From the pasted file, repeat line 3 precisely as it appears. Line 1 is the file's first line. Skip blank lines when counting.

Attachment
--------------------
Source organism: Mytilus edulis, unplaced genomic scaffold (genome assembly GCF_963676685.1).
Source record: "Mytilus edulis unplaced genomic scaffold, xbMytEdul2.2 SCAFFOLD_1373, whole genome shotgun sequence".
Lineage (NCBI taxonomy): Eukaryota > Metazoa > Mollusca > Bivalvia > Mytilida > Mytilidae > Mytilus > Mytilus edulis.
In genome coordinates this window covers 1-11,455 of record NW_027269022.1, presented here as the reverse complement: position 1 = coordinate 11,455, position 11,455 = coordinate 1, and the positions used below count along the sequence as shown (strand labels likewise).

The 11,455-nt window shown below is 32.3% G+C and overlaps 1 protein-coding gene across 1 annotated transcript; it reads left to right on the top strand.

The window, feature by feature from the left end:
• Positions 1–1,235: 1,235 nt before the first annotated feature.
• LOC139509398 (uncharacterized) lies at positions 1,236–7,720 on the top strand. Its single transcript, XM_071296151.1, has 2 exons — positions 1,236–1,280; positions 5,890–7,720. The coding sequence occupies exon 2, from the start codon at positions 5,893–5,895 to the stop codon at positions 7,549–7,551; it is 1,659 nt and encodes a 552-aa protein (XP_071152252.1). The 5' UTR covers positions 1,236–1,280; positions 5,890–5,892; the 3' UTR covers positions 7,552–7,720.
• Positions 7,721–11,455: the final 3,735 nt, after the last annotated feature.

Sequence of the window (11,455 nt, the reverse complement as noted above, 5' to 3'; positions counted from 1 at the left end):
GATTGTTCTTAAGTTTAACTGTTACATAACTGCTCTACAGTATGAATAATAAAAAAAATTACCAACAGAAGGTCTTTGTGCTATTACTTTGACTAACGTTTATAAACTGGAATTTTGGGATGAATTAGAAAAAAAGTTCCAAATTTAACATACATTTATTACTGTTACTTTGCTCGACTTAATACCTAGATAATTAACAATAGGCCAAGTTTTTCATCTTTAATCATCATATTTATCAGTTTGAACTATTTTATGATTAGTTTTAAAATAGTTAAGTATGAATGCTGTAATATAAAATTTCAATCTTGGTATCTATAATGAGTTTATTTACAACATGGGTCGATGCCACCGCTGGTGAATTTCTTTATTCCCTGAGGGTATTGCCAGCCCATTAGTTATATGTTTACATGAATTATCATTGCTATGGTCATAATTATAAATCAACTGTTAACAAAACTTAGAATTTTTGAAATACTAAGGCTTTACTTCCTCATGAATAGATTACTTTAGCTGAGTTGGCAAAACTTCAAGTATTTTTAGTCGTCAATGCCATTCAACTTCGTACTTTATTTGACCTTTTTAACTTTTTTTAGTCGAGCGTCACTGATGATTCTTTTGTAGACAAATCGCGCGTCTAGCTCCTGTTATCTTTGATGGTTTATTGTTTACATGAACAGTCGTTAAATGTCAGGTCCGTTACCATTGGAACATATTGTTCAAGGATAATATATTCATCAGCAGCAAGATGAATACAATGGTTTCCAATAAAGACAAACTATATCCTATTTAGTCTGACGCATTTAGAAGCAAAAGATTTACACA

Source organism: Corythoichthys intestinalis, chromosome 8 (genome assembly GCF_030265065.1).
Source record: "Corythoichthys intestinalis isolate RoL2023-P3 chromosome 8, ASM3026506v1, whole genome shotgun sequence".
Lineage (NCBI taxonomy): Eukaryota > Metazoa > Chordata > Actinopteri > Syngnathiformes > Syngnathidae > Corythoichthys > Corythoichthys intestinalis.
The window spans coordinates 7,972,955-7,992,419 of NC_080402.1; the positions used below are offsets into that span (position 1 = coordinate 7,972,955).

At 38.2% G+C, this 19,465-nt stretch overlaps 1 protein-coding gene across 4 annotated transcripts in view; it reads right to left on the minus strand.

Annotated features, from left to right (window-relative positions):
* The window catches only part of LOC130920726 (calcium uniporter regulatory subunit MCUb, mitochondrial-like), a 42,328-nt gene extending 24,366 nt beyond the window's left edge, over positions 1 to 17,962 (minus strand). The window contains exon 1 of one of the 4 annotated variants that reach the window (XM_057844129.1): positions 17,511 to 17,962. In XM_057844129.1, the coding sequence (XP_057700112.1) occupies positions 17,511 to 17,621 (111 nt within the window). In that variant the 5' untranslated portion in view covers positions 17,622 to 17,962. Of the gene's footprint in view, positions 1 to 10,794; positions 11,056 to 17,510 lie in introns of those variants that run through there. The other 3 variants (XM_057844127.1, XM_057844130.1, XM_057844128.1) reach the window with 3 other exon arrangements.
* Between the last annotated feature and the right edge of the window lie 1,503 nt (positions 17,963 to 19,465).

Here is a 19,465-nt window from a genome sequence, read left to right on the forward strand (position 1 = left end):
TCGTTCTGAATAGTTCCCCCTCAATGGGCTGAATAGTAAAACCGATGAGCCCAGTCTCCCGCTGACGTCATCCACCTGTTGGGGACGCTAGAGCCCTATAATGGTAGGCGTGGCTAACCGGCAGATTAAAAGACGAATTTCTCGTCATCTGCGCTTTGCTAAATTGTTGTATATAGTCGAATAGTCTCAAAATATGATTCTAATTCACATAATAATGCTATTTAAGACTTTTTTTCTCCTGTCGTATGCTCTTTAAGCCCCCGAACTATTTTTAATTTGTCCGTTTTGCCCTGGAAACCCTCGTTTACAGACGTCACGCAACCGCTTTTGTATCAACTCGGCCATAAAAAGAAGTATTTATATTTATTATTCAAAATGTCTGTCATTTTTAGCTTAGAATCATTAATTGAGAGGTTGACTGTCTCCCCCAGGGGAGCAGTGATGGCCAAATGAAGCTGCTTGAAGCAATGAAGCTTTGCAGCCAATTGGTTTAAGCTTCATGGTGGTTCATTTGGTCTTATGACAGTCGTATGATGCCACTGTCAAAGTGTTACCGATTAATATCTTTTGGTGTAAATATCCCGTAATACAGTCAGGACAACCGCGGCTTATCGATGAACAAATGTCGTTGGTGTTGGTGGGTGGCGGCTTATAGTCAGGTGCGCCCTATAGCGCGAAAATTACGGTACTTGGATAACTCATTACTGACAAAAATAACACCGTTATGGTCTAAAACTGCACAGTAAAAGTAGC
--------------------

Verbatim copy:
Lineage (NCBI taxonomy): Eukaryota > Metazoa > Mollusca > Bivalvia > Mytilida > Mytilidae > Mytilus > Mytilus edulis.